Comment by nina pawlowsky — July 19, 2008 @ 6:06 pm

  3. Nina,
    I ask myself… if I cut the fabric on the bias, do I need to stretch the external fabric on the bottom(where I’ve eliminated the dart) while leaving the interfacing flat, or that doesn’t make any sense?
    Because I’ve noticed that after ironing the interfacing the bias stretch is pretty much gone, I guess because of the glue on the interfacing.
    I guess I will have to experiment!

    Joaco, the play-doh I could find comes in a pot with four different colors in. No big pot of one color, but as Nina says, it’s more fun like this! 🙂

    Comment by cristinadeprada — July 20, 2008 @ 7:32 pm

  4. Cris, you should check Abacus for megabig play-doh pots…. The hat reminds me of the one Greta Garbo fells in love in “Ninotcka”

    Comment by Prima — July 21, 2008 @ 5:47 pm

  5. Jeepers girl…you really think different. I am learning so much from you. I just wish someone from a fashion college would comment and answer your questions.
    I DID miss you, and hope you family is regaining health.

    Comment by Jill — July 25, 2008 @ 5:56 pm

  6. You’re so clever. And that hat looks amazing. So chic.

    Comment by Min — July 31, 2008 @ 11:45 pm

  7. Your hat is very similar to one of the hats that Greta Garbo wears in “Ninotchka”, a movie she made in the 1930’s…..lovely!

    Comment by Marie C. — August 8, 2008 @ 5:08 am

  8. […] A short while ago I tried to make a flat pattern from a 3D design that I had previously sculpted out of plasticine. It turned out pretty good although the resulting pattern had many darts (in order for it to stay flat). If you didn’t read about that process you can do it now by following this link. […]

    Pingback by The rantings of a MAD HATTER wannabe… » Hat from self made pattern (from 3D shape) - persian lamb — August 29, 2008 @ 10:05 pm

  9. […] that is until this week. A small pattern hat I’ve been sewing (another variation of the one I created from a Plasticine shape) was in real need of some cheering up and I decided to try my hand at making a flower from the same […]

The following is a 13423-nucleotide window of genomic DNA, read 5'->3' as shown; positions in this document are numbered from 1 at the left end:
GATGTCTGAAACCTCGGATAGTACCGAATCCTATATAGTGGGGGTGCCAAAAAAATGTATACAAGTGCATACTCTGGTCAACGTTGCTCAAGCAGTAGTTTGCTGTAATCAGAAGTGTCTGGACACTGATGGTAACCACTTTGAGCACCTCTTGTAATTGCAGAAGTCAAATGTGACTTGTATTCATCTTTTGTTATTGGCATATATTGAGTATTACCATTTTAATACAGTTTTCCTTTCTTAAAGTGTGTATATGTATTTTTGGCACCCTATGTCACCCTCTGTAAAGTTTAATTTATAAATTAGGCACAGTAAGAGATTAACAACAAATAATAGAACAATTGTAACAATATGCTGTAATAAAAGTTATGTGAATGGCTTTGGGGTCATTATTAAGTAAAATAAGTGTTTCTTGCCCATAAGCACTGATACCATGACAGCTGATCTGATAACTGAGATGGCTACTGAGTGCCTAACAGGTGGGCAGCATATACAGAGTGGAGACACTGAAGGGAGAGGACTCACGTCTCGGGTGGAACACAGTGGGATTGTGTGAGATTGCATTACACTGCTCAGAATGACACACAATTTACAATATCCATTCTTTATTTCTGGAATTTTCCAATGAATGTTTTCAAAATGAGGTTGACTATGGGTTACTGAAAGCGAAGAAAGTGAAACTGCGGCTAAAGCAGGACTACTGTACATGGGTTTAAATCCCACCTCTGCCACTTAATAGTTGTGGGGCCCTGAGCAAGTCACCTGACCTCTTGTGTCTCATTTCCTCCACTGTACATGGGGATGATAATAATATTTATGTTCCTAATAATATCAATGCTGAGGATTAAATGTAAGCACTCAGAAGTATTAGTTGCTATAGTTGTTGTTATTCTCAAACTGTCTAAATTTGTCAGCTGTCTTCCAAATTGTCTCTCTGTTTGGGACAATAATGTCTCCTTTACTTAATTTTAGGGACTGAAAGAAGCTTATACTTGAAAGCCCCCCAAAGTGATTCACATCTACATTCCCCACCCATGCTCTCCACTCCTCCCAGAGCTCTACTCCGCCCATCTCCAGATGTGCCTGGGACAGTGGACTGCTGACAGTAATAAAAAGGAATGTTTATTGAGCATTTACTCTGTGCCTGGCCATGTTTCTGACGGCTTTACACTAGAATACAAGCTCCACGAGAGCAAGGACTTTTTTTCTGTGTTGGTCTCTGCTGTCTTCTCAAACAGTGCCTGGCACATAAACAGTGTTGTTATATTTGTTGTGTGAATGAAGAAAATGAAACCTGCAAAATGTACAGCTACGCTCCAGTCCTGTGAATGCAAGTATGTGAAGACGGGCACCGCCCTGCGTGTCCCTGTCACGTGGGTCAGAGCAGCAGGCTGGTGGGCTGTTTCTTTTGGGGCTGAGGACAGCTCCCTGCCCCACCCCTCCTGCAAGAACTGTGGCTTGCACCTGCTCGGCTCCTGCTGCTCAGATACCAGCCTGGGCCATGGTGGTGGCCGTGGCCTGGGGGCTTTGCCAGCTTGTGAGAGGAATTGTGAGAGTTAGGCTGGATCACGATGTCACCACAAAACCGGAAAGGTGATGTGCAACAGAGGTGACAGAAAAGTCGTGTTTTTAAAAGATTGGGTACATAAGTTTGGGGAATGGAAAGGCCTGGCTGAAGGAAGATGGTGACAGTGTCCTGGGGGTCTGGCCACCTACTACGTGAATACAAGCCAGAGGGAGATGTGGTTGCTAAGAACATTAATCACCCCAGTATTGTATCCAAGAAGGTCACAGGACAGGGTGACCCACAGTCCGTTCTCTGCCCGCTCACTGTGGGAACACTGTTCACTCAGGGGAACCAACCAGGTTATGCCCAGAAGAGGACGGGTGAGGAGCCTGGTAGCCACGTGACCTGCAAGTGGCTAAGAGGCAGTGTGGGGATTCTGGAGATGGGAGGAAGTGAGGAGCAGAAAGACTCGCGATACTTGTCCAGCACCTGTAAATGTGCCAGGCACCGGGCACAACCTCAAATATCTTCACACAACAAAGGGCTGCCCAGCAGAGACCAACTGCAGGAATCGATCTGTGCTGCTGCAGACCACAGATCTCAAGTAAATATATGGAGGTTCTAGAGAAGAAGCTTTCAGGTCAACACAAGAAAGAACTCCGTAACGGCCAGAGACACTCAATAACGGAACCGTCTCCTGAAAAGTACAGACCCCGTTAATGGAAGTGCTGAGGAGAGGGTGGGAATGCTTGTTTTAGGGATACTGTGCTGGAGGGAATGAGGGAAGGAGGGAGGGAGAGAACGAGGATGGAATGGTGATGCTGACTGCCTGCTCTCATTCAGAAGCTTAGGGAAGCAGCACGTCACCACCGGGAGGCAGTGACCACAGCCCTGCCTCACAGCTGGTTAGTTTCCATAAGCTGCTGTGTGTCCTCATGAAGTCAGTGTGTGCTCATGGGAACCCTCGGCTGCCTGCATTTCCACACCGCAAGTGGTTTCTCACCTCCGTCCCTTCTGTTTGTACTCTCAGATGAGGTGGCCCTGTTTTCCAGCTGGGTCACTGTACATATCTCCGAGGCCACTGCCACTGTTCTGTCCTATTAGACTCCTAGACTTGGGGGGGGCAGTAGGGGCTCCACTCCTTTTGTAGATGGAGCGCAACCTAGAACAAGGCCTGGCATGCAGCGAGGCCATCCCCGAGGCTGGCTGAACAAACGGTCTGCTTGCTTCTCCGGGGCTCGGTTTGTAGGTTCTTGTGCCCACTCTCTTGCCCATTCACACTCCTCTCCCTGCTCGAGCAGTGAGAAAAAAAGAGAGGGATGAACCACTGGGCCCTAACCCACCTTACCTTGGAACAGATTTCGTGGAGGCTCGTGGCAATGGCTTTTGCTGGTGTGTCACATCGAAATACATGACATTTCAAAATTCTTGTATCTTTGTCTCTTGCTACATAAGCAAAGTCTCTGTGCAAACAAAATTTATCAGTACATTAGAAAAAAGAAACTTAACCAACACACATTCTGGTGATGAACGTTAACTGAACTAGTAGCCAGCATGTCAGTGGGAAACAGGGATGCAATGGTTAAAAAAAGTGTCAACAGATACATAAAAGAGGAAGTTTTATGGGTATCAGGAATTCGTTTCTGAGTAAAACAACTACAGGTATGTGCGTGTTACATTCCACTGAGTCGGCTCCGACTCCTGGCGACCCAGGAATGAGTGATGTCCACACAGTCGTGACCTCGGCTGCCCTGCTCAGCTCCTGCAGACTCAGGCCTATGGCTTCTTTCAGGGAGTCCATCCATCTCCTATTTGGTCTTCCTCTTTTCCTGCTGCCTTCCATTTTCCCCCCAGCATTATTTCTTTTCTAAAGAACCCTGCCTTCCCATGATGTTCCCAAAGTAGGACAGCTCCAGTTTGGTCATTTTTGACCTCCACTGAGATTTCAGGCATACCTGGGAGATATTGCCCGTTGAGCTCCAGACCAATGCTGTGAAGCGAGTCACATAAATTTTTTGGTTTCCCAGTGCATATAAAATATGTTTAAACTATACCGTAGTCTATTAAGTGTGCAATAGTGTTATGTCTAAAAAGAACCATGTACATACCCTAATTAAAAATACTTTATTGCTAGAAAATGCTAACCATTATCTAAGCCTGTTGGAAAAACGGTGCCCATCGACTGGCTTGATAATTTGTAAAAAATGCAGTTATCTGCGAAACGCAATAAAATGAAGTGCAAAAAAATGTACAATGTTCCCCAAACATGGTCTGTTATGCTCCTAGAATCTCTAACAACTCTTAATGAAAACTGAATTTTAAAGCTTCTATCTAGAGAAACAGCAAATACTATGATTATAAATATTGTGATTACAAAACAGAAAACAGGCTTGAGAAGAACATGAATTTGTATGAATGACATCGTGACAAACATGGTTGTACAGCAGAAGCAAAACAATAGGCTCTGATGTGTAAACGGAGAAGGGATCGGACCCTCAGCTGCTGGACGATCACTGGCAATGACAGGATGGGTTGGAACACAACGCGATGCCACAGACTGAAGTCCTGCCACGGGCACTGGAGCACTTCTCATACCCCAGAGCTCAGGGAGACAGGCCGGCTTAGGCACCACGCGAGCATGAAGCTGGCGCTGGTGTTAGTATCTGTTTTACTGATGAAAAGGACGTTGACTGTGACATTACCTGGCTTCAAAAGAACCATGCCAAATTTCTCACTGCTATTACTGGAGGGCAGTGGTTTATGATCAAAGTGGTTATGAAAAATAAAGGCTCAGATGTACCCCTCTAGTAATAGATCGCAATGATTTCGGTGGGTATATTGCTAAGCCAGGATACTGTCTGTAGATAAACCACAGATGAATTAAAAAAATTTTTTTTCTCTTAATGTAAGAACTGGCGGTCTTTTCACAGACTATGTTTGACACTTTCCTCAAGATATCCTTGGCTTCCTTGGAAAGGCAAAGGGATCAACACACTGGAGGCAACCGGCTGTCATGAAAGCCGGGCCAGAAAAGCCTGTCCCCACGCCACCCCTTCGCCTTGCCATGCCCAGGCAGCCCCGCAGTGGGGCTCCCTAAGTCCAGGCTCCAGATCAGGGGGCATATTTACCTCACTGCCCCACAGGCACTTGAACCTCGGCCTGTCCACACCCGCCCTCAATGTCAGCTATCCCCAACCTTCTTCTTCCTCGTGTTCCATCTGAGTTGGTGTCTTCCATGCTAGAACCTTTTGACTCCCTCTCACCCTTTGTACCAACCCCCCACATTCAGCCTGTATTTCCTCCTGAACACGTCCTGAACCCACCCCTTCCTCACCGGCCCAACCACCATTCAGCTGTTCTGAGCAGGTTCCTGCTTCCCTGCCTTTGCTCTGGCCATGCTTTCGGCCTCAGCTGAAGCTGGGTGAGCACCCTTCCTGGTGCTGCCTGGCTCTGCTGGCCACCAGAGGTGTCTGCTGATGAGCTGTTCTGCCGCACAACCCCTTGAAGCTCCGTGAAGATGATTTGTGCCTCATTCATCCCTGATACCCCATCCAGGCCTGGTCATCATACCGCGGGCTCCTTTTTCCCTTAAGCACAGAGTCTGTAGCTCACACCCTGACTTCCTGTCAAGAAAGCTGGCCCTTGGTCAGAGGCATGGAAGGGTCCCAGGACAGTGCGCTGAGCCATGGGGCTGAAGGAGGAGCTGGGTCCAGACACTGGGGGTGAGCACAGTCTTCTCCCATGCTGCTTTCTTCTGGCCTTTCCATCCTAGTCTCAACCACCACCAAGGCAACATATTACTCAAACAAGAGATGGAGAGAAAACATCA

Pingback by The rantings of a MAD HATTER wannabe… » Making a simple flower with flower making irons — November 6, 2008 @ 11:25 pm

  10. Hi – I love this shape.

    It may sound crazy, but try simply blocking it in felt.
    Draw a visually pleasing spiral seam line at a 45 degree angle around the blocked felt and remove from block.
    Cut top of blocked felt and cut along spiral seam line, but mark with notches first so you can line up the seams. Open up cut felt spiral and use to draft paper pattern adding seam allowance.
    Cut out shape in fabric and machine the single spiral seam together and then sew on circle for top of hat.

    This might remove the need for any darts and multiple seams and look good too. This is simply an idea that may or may not work – but if anyone can, you’re the modiste to do it!

    Comment by Maximilien — September 28, 2010 @ 1:15 am

  11. Hi Maximilien,
    Unfortunately that plasticine block was “destroyed” a while ago (it was on top of a round wood block that I needed). But it’s a good idea to use felt and then pressing flat the sections that have slight curve to avoid darts, although I think that’s not what you had in mind!
    Thank you for following my blog!

    Comment by cristinadeprada — September 28, 2010 @ 12:23 pm